Here’s a not-so-fun fact about the planet earth: Carbon dioxide levels today are higher than at any point in at least the past 800,000 years, according to Climate.gov. The last time the atmospheric CO₂ amounts were this high was more than 3 million years ago, during the Mid-Pliocene Warm Period. If you want to know how long ago that was, humans didn’t arrive on the scene until a million years later.
Removing carbon from the earth’s atmosphere is one of the keys to reversing the effects of global warming and a changing climate. One way to do that is through direct air capture, which takes carbon out of the air to store it underground. Once there, excess and legacy CO₂ emissions can no longer contribute to climate change.
Among the leaders in direct air capture is Switzerland-based Climeworks, which has been pioneering the technology since its founding in 2009. The company’s first direct air capture plant was launched in 2017. It now has 15 facilities, including the world’s first large-scale plant, which began operation last September in Iceland.
Climeworks operates in a small but growing segment of the carbon-reduction market, competing against only a handful of startups worldwide. The company’s focus is on capturing CO₂ and injecting it deep underground for permanent storage. Climework’s efforts are lending a hand in helping the world meet its goal of keeping global warming within 1.5°C above pre-industrial levels.
It takes a lot of money to fund this kind of technology. In early April, Climeworks raised 600 million francs ($650 million) in a funding round led by Partners Group and GIC Private Ltd., with further participation from Baillie Gifford, Carbon Removal Partners, Global Founders Capital, John Doerr, M&G, and Swiss Re.
Climeworks will use the capital to scale its technology and broaden its commercial footprint.
“It is thrilling to see the appetite and support of globally leading investors towards the scale-up of our technology,” Co-Founder and co-CEO Christoph Gebald said in a press release. “This is a great milestone for our company as well as the entire industry.”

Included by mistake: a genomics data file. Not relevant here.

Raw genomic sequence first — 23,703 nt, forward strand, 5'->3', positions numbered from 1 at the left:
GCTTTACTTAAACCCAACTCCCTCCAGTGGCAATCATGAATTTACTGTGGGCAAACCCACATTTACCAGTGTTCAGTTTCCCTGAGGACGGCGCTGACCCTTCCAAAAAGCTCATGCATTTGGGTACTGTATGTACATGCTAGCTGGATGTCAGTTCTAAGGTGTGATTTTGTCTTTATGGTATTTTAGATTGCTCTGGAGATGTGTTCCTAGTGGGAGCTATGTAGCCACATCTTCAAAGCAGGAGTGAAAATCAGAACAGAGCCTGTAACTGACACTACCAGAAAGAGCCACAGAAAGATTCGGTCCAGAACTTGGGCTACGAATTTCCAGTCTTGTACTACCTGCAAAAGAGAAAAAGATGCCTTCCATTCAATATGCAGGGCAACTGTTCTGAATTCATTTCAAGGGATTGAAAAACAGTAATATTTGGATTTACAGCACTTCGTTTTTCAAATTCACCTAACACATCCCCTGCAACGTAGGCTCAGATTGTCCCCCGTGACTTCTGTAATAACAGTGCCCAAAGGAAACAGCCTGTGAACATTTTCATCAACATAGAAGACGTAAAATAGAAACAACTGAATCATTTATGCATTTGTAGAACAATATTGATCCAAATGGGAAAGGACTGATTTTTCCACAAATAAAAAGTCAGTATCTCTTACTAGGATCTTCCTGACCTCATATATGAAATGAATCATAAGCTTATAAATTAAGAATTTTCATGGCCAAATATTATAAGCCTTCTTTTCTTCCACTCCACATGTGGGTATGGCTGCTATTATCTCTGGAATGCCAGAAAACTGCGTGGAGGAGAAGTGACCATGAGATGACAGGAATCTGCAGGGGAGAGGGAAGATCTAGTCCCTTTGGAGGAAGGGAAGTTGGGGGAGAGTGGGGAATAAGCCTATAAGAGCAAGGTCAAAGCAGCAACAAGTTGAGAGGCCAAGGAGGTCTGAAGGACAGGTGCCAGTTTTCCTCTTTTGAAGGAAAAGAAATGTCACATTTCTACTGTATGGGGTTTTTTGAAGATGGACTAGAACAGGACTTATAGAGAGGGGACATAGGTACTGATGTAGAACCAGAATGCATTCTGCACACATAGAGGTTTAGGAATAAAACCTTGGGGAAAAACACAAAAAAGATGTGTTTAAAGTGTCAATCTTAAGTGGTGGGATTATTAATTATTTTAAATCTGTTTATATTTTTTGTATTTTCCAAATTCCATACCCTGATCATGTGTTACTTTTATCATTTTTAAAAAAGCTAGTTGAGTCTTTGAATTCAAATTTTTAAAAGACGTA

Jan Wurzbacher, the company’s other co-founder and co-CEO of Climeworks, said the funding round would play an important role in helping the company fulfill its mission of helping reverse climate change.
“Accelerating the scale-up of carbon removal capacity will play a crucial role in global efforts to keep global warming under 1.5°C, positively impacting the lives of billions of people,” Wurzbacher added. “And this is what we will do starting now.”
Climeworks’ direct air capture technology features machines that consist of modular CO₂ collectors which selectively capture carbon dioxide in a two-step process. The machines move large quantities of air over a special chemical that can filter out CO₂, creating a heated compound to release a pure stream of carbon dioxide to be injected underground.
The technology runs exclusively on clean energy, and the modular CO₂ collectors can be stacked to build machines of any size. Once the CO₂ is captured, it can be permanently and safely turned into stone through rapid mineralization, a natural occurrence in which the CO₂ reacts with basalt rock. The CO₂ can either remain in storage or be reused as a raw material.
Climeworks’ main direct competitor is Canadian startup Carbon Engineering Ltd., which partnered with Occidental Petroleum to build a million-ton capture plant. As Bloomberg reported, this size plant will require raising hundreds of millions of dollars upfront for construction and then tens of millions of dollars each year to operate. The partnership recently leased land in Louisiana where favorable geology would allow it to bury CO₂.